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Quick Start to Captioning [Transcript]

Welcome everyone, and thank you for attending this webinar on closed captioning. I’m Lily Bond, and I’m the Marketing Manager here at 3Play Media. We have about 30 minutes for this presentation. My presentation will be about 20 minutes, and then I’ll leave 10 minutes at the end for questions.

So to start, I’m going to briefly go over an agenda. I’ll start out with an introduction to captioning, then go over the benefits of captioning, go through the applicable accessibility laws, talk a bit about our captioning services and tools, and then we’ll finish up with some questions.

So we’ll take it from the very beginning– what are captions? Captions are text that has been time-synchronized with the media so that it can be read while you’re watching a video. Captions assume that the viewer cannot hear the audio at all. So the objective is not only to convey the spoken content, but also any sound effects, speaker identification, and other non-speech elements.

Basically, the objective is to convey any sound that’s not visually apparent but is integral to the plot. For example, you would definitely want to include the sound effect “keys jangling” if you hear the sound behind a locked door, because it’s important to the plot development that someone is trying to get in. But you wouldn’t include it if it’s the sound of keys jangling in someone’s pocket while they’re walking down the street.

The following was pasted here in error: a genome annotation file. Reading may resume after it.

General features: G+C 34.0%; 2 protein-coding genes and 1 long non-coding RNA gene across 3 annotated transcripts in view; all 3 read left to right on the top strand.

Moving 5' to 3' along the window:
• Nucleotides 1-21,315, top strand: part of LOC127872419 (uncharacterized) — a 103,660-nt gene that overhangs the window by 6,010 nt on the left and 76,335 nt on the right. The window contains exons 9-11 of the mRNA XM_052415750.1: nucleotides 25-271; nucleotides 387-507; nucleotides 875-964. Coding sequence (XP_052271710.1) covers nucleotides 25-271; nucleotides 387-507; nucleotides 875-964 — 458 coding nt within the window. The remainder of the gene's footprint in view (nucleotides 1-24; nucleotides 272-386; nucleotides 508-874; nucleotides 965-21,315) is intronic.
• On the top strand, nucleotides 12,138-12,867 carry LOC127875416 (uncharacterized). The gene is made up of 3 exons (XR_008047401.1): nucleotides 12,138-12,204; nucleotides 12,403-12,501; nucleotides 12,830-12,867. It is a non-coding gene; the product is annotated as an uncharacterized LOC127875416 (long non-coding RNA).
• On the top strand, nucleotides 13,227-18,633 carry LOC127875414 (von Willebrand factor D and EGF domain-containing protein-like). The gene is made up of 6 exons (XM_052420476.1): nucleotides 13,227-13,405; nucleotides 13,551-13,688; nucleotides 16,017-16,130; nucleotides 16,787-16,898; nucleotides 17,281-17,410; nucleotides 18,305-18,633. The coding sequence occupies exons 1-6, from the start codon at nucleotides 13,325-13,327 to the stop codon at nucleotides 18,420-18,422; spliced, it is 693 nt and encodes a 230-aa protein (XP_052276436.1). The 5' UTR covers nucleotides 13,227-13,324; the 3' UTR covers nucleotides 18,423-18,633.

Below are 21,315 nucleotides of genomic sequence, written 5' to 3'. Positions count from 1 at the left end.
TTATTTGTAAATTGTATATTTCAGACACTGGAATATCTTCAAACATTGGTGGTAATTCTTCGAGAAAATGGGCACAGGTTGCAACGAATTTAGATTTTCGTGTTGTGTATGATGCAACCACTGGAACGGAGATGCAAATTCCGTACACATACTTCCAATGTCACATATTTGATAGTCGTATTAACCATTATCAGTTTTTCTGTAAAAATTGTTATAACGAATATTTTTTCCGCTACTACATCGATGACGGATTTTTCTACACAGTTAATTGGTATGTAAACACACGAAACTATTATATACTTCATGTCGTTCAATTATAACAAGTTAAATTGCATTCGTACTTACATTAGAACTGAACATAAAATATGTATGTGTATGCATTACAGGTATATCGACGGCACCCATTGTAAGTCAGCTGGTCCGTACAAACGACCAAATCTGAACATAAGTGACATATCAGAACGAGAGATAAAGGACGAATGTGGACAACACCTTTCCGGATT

Captions originated in the 1980s as a result of an FCC mandate specifically for broadcast television. And now, as online video becomes more and more a part of everyday lives, the need for web captions has expanded and continues to expand greatly. So as a result, captions are being applied across many different types of devices and media, especially as people become more aware of the benefits and as laws become increasingly more stringent.

Let’s go over some terminology to make sure we’re all on the same page. The difference between captions and a transcript is that a transcript is not synchronized with the media. On the other hand, captions are time coded so that they can be displayed at the right time while watching a video. For online, media transcripts are sufficient for audio-only content like a podcast, but captions are required any time there’s a video component. And that’s true of any time you’re using something like a PowerPoint presentation that has time-synchronized media.

So the distinction of captions versus subtitles is that captions assume that the viewer can’t hear, whereas subtitles assume the viewer can hear but cannot understand the language. That’s why captions include all relevant sound effects. And subtitles are really more about translating the content into a language that the viewer understands.

The difference between closed and open captions is that closed captions allow the end user to turn the captions on and off. And in contrast, open captions are burned into the video, and cannot be turned off. With online video, you’ll usually see closed captions.